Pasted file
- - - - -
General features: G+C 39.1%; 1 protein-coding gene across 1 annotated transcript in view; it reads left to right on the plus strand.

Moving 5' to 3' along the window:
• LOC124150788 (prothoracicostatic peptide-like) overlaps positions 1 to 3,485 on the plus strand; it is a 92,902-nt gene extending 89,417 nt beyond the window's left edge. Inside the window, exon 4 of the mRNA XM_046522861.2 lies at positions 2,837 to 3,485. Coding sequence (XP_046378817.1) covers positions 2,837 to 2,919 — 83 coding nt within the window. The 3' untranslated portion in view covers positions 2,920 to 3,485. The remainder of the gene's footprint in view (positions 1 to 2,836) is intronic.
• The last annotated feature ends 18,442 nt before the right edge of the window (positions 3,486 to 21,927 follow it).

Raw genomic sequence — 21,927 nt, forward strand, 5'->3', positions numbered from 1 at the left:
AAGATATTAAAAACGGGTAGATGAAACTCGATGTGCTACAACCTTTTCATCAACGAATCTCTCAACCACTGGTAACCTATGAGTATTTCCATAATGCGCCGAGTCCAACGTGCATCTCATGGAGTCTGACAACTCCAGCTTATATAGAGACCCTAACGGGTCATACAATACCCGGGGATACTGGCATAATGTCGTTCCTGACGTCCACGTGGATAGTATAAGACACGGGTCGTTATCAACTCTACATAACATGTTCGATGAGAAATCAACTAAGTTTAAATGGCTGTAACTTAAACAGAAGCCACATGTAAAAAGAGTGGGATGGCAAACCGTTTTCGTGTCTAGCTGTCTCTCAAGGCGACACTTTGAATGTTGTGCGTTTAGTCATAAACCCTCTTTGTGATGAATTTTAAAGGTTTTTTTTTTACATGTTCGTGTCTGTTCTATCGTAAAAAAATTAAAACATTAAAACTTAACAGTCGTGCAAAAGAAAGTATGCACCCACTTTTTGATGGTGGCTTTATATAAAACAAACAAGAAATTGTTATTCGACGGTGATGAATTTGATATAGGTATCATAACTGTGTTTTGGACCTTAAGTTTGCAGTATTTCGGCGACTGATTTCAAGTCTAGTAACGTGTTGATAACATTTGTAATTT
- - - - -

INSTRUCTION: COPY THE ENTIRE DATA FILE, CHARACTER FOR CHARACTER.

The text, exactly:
General features: G+C 39.1%; 1 protein-coding gene across 1 annotated transcript in view; it reads left to right on the plus strand.

Moving 5' to 3' along the window:
• LOC124150788 (prothoracicostatic peptide-like) overlaps positions 1 to 3,485 on the plus strand; it is a 92,902-nt gene extending 89,417 nt beyond the window's left edge. Inside the window, exon 4 of the mRNA XM_046522861.2 lies at positions 2,837 to 3,485. Coding sequence (XP_046378817.1) covers positions 2,837 to 2,919 — 83 coding nt within the window. The 3' untranslated portion in view covers positions 2,920 to 3,485. The remainder of the gene's footprint in view (positions 1 to 2,836) is intronic.
• The last annotated feature ends 18,442 nt before the right edge of the window (positions 3,486 to 21,927 follow it).

Raw genomic sequence — 21,927 nt, forward strand, 5'->3', positions numbered from 1 at the left:
AAGATATTAAAAACGGGTAGATGAAACTCGATGTGCTACAACCTTTTCATCAACGAATCTCTCAACCACTGGTAACCTATGAGTATTTCCATAATGCGCCGAGTCCAACGTGCATCTCATGGAGTCTGACAACTCCAGCTTATATAGAGACCCTAACGGGTCATACAATACCCGGGGATACTGGCATAATGTCGTTCCTGACGTCCACGTGGATAGTATAAGACACGGGTCGTTATCAACTCTACATAACATGTTCGATGAGAAATCAACTAAGTTTAAATGGCTGTAACTTAAACAGAAGCCACATGTAAAAAGAGTGGGATGGCAAACCGTTTTCGTGTCTAGCTGTCTCTCAAGGCGACACTTTGAATGTTGTGCGTTTAGTCATAAACCCTCTTTGTGATGAATTTTAAAGGTTTTTTTTTTACATGTTCGTGTCTGTTCTATCGTAAAAAAATTAAAACATTAAAACTTAACAGTCGTGCAAAAGAAAGTATGCACCCACTTTTTGATGGTGGCTTTATATAAAACAAACAAGAAATTGTTATTCGACGGTGATGAATTTGATATAGGTATCATAACTGTGTTTTGGACCTTAAGTTTGCAGTATTTCGGCGACTGATTTCAAGTCTAGTAACGTGTTGATAACATTTGTAATTT